Bishop Said Not to Report Sex AbuseJun 4, 2002 | AP The lone Roman Catholic bishop serving New Hampshire spent 5 hours fielding questions about his role in reporting sexual abuse by priests in the 1980s, but families of the alleged victims weren't satisfied.
"The reason why he didn't report these things? Because he stated he didn't want to create a scandal," Rodney Ford said after Monday's deposition. "Well, this is a scandal at its highest."
Bishop John B. McCormack was questioned by a lawyer for three men who say the Rev. Paul Shanley, a former priest in the Boston area, molested them during the 1980s when they were about 6 years old.
McCormack, 66, was secretary of ministerial personnel for the Archdiocese of Boston from 1984 to 1994. He handled sexual abuse complaints against priests for Cardinal Bernard Law from 1992 to 1995.
The accusers also say that McCormack and other church officials failed to protect them from repeated abuse by Shanley. Shanley, who is retired, faces criminal charges of raping one of the boys.
On Tuesday, the nation's Roman Catholic bishops plan to release their proposal on disciplining priests who molest children, hoping to restore trust in a church badly shaken by the abuse crisis.
A committee of the United States Conference of Catholic Bishops has recommended asking the Vatican (news - web sites) to remove priests who abused more than one child in the past as well as oust priests who molest any young person in the future, The Boston Globe reported in Tuesday's editions.
On Monday, Ford and his wife Paula choked back tears as they spoke about McCormack's deposition. Their son is an alleged abuse victim.
"In every incident of every alleged victim, he took the word of the priest over the word of the victim, and when he found out after the fact that the victim was telling the truth, he never took the time to go back to these people and validate their claims," Paula Ford said.
As he left the deposition, McCormack would not answer questions from reporters.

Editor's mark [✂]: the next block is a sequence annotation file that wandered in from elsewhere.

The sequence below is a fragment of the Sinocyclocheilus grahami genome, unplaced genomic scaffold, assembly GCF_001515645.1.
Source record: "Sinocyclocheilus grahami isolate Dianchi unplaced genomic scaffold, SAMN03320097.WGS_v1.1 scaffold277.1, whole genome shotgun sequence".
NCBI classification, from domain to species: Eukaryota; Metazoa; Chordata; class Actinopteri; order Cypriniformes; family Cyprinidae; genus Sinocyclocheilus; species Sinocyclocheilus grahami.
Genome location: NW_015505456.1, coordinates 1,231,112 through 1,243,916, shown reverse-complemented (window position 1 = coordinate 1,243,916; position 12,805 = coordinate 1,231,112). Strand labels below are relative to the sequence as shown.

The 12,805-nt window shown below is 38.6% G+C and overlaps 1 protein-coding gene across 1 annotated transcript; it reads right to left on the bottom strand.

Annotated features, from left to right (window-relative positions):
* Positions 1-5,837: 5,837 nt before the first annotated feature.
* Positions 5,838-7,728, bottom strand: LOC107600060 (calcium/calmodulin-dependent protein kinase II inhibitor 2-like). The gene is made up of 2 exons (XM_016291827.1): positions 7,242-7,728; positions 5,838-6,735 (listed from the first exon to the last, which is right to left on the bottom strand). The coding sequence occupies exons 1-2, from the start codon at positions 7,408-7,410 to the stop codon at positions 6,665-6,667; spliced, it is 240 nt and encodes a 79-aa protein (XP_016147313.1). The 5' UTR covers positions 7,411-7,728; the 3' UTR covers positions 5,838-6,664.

Earlier on Monday, Roderick MacLeish, lawyer for the accusers, confirmed a Boston Herald report that McCormack apparently ignored a nun's requests that he warn parishes about priests accused of abuse.
"I know I sound like a broken record," Sister Catherine Mulkerrin, McCormack's top aide in Boston, said in one memo, "but we need to put in church bulletins `It has come to our attention a priest stationed here between 19XX and 19XX may have molested children — please contact....'"
The memos "were sent directly to Bishop McCormack and nothing was done," MacLeish said.
Church records indicate the Boston archdiocese knew for decades of allegations that Shanley was molesting children.
Law, McCormack and Thomas V. Daily, another of Law's former deputies and now bishop of Brooklyn, are to be questioned under oath by MacLeish in the same lawsuits.
The deposition was closed, but transcripts were expected to be released as early as Tuesday.
In other developments related to the scandal:
The mother of a former altar boy in Omaha, Neb., told a jury Monday that the Rev. Daniel Herek sexually abused her son at age 14 and the archdiocese did nothing to prevent it. Omaha archdiocese officials have admitted to negligence in failing to adequately supervise Herek. The trial is to determine the amount of damages to be awarded to the boy and his mother, who have asked that their names not be used.
In Lexington, Ky., a man accused a priest of sexually abusing him in 1983 when he was a 14-year-old altar boy. Will L. McGinnis III, 33, filed a lawsuit Monday against the Catholic Dioceses of Lexington and Covington, claiming the Rev. Bill Fedders abused him. McGinnis says the dioceses failed to report the alleged abuse to police. Fedders could not be reached for comment and the dioceses said they had not seen the suit.